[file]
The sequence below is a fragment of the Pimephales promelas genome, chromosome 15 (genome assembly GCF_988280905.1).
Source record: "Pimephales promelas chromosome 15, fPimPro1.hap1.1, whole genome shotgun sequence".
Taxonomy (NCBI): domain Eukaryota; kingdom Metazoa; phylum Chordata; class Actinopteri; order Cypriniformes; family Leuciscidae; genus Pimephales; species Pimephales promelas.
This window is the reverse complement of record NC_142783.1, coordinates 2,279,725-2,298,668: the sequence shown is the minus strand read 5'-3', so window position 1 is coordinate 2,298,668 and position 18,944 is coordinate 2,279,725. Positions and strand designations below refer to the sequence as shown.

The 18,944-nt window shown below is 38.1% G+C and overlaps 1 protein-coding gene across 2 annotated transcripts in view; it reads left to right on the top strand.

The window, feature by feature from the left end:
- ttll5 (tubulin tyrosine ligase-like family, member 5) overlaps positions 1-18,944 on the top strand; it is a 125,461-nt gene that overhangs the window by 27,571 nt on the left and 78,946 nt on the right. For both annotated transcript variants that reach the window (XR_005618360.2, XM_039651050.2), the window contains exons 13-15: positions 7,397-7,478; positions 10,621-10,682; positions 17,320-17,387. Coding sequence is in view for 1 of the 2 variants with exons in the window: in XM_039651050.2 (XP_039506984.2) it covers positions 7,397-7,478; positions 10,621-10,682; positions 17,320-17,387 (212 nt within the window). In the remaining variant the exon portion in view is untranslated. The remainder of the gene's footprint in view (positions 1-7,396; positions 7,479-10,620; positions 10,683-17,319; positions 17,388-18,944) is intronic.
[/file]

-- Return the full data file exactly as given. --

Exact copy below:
The sequence below is a fragment of the Pimephales promelas genome, chromosome 15 (genome assembly GCF_988280905.1).
Source record: "Pimephales promelas chromosome 15, fPimPro1.hap1.1, whole genome shotgun sequence".
Taxonomy (NCBI): domain Eukaryota; kingdom Metazoa; phylum Chordata; class Actinopteri; order Cypriniformes; family Leuciscidae; genus Pimephales; species Pimephales promelas.
This window is the reverse complement of record NC_142783.1, coordinates 2,279,725-2,298,668: the sequence shown is the minus strand read 5'-3', so window position 1 is coordinate 2,298,668 and position 18,944 is coordinate 2,279,725. Positions and strand designations below refer to the sequence as shown.

The 18,944-nt window shown below is 38.1% G+C and overlaps 1 protein-coding gene across 2 annotated transcripts in view; it reads left to right on the top strand.

The window, feature by feature from the left end:
- ttll5 (tubulin tyrosine ligase-like family, member 5) overlaps positions 1-18,944 on the top strand; it is a 125,461-nt gene that overhangs the window by 27,571 nt on the left and 78,946 nt on the right. For both annotated transcript variants that reach the window (XR_005618360.2, XM_039651050.2), the window contains exons 13-15: positions 7,397-7,478; positions 10,621-10,682; positions 17,320-17,387. Coding sequence is in view for 1 of the 2 variants with exons in the window: in XM_039651050.2 (XP_039506984.2) it covers positions 7,397-7,478; positions 10,621-10,682; positions 17,320-17,387 (212 nt within the window). In the remaining variant the exon portion in view is untranslated. The remainder of the gene's footprint in view (positions 1-7,396; positions 7,479-10,620; positions 10,683-17,319; positions 17,388-18,944) is intronic.